Passports open up the entire world to a traveler, but in terms of design and layout, there isn’t that much that lends itself to that sense of adventure – outside of some simple patterns that fade into the blankness of the page, that is. That being said, last year, the eyes of designers have set themselves upon the task of making passport design contain the same thrill a traveler has going forth on their next excursion.
Norway made bold strides in this area, enlisting the efforts of Neue, an Oslo-based creative design firm that reconfigured the national passport from cover to interior. The total makeover, which partly involves artwork detailing the country’s natural highlights like their majestic network of fjords, has garnered high praise across the board. However, a recent discovery has put our neighbors of the Great White North in this new design discussion.
Canada released their freshly re-designed e-passports in the halfway point of 2013. At first glance, they don’t appear to have any outwardly dazzling features. They do contain an electronic chip that transmits the pertinent information to computer systems that need it for identification. Moreover, there’s a “see-through register” feature that allows you to view ‘CAN’ when holding the pages up under regular light. The real artistic pageantry begins once you put the passport under an ultraviolet light.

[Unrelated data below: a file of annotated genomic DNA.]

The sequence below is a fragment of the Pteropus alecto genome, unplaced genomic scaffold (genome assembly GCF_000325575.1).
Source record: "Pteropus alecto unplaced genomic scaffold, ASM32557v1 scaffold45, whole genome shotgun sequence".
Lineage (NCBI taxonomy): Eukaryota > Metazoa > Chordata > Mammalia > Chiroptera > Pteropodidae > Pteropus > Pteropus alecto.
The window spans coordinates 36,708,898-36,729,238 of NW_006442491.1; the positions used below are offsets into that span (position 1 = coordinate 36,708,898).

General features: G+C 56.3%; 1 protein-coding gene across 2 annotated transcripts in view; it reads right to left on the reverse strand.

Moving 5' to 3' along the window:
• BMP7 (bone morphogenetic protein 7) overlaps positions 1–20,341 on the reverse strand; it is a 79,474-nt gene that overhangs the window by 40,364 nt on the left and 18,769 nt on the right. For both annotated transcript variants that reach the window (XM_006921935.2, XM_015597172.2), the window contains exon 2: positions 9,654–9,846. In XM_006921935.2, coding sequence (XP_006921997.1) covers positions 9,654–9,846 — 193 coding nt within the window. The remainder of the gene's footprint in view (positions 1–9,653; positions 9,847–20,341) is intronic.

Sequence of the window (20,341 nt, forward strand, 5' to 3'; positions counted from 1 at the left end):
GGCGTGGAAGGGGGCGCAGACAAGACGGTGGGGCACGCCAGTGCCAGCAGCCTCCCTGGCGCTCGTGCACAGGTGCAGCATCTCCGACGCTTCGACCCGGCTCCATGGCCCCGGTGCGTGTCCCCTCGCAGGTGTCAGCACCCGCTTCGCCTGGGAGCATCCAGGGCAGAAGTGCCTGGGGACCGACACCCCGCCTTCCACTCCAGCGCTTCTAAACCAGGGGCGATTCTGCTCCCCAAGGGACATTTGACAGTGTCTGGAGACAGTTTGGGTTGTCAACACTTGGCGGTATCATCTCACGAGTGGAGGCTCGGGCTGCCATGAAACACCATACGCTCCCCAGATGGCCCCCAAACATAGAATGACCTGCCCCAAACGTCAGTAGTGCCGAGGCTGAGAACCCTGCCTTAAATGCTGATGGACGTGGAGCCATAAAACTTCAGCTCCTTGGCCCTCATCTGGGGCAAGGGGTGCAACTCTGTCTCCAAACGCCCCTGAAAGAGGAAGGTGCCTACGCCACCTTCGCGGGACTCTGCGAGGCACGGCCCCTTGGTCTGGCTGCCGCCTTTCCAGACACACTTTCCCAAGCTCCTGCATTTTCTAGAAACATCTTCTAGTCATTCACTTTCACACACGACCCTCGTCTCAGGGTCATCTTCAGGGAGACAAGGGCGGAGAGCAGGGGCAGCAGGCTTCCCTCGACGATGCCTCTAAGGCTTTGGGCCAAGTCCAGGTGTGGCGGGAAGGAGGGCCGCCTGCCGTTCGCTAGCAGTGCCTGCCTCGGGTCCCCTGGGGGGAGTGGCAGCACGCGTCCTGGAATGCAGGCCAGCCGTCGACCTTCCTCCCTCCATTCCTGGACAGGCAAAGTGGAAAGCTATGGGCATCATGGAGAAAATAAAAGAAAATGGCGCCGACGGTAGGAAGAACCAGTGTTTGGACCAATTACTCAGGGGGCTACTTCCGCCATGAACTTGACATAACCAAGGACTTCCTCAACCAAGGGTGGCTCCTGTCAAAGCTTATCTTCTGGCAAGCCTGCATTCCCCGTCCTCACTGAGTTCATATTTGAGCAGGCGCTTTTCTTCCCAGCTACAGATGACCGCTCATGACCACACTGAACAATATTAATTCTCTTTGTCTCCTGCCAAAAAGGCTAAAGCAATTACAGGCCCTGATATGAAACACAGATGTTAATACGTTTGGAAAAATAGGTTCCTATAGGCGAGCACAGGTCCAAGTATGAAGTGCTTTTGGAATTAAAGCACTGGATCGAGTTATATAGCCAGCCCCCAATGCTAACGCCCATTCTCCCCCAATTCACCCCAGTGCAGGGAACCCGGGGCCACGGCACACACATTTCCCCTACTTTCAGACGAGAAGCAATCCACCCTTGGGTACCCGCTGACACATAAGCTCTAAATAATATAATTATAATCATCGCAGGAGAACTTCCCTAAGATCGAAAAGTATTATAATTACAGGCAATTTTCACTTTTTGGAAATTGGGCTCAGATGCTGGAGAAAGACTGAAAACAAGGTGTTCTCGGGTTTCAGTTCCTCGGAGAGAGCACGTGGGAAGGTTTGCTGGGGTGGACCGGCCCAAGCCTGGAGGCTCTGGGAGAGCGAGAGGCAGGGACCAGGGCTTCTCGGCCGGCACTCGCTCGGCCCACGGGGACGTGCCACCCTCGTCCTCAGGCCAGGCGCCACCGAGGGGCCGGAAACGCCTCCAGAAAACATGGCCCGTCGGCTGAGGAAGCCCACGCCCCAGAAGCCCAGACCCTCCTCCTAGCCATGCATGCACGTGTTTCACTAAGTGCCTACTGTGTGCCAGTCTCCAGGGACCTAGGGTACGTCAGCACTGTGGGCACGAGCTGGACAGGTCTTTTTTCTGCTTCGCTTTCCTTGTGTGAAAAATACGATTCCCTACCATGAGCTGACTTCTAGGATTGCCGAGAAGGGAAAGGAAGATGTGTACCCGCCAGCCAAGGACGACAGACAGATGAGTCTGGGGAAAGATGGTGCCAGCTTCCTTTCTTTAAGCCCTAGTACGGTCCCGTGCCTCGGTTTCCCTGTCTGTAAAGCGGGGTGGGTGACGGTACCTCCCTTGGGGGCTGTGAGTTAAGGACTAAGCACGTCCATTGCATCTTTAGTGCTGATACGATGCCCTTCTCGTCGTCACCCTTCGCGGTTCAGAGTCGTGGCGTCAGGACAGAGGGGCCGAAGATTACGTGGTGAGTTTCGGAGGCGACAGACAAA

Under black light, the pages come alive with crisp and colorful artwork that is an extension of the original design in place. A Reddit user by the name of Gallowboob took the time to showcase all of the flourishes in a series of photographs on the site. The original works center on pastoral scenes, historical moments and other icons of Canadian heritage take on that extra incandescent feel thanks to ‘optically variable ink.’
As you can see in the set of accompanying photographs, words don’t really do justice to just how stunning every inlay of the new passport looks beneath the UV light. And with the heaping amounts of praise pouring in on forums and other sites across the Internet, maybe this will usher forth a new movement of better artistry through something taken for granted for too long.